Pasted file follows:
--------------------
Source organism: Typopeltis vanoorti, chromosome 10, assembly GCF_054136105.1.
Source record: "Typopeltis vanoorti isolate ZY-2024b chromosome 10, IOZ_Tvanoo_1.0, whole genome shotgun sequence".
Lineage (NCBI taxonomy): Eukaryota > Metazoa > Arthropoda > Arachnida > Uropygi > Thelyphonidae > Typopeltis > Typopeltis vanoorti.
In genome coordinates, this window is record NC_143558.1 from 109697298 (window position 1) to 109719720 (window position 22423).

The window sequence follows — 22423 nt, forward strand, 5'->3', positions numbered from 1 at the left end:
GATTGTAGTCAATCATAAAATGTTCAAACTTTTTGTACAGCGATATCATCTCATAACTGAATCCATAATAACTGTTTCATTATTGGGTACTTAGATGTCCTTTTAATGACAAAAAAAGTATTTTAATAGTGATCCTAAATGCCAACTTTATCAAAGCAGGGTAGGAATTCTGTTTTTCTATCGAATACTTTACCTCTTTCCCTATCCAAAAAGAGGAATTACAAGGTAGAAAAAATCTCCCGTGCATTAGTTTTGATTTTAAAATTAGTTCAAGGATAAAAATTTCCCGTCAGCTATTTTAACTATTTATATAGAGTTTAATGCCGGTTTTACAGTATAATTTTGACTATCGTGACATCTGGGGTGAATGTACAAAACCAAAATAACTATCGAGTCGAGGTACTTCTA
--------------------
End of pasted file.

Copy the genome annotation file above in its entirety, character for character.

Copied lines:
Source organism: Typopeltis vanoorti, chromosome 10, assembly GCF_054136105.1.
Source record: "Typopeltis vanoorti isolate ZY-2024b chromosome 10, IOZ_Tvanoo_1.0, whole genome shotgun sequence".
Lineage (NCBI taxonomy): Eukaryota > Metazoa > Arthropoda > Arachnida > Uropygi > Thelyphonidae > Typopeltis > Typopeltis vanoorti.
In genome coordinates, this window is record NC_143558.1 from 109697298 (window position 1) to 109719720 (window position 22423).

The window sequence follows — 22423 nt, forward strand, 5'->3', positions numbered from 1 at the left end:
GATTGTAGTCAATCATAAAATGTTCAAACTTTTTGTACAGCGATATCATCTCATAACTGAATCCATAATAACTGTTTCATTATTGGGTACTTAGATGTCCTTTTAATGACAAAAAAAGTATTTTAATAGTGATCCTAAATGCCAACTTTATCAAAGCAGGGTAGGAATTCTGTTTTTCTATCGAATACTTTACCTCTTTCCCTATCCAAAAAGAGGAATTACAAGGTAGAAAAAATCTCCCGTGCATTAGTTTTGATTTTAAAATTAGTTCAAGGATAAAAATTTCCCGTCAGCTATTTTAACTATTTATATAGAGTTTAATGCCGGTTTTACAGTATAATTTTGACTATCGTGACATCTGGGGTGAATGTACAAAACCAAAATAACTATCGAGTCGAGGTACTTCTA